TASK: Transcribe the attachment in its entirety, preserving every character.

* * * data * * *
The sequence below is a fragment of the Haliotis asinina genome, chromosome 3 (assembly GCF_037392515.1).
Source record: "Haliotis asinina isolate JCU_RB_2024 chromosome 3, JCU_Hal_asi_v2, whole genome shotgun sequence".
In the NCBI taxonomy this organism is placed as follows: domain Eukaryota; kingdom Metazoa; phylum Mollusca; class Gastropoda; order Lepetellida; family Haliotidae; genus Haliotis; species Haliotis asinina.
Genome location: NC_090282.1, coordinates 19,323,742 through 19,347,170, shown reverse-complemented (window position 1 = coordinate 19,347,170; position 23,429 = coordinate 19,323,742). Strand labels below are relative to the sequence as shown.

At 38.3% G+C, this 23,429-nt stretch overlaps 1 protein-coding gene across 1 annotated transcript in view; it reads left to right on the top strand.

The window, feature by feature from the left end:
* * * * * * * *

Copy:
The sequence below is a fragment of the Haliotis asinina genome, chromosome 3 (assembly GCF_037392515.1).
Source record: "Haliotis asinina isolate JCU_RB_2024 chromosome 3, JCU_Hal_asi_v2, whole genome shotgun sequence".
In the NCBI taxonomy this organism is placed as follows: domain Eukaryota; kingdom Metazoa; phylum Mollusca; class Gastropoda; order Lepetellida; family Haliotidae; genus Haliotis; species Haliotis asinina.
Genome location: NC_090282.1, coordinates 19,323,742 through 19,347,170, shown reverse-complemented (window position 1 = coordinate 19,347,170; position 23,429 = coordinate 19,323,742). Strand labels below are relative to the sequence as shown.

At 38.3% G+C, this 23,429-nt stretch overlaps 1 protein-coding gene across 1 annotated transcript in view; it reads left to right on the top strand.

The window, feature by feature from the left end: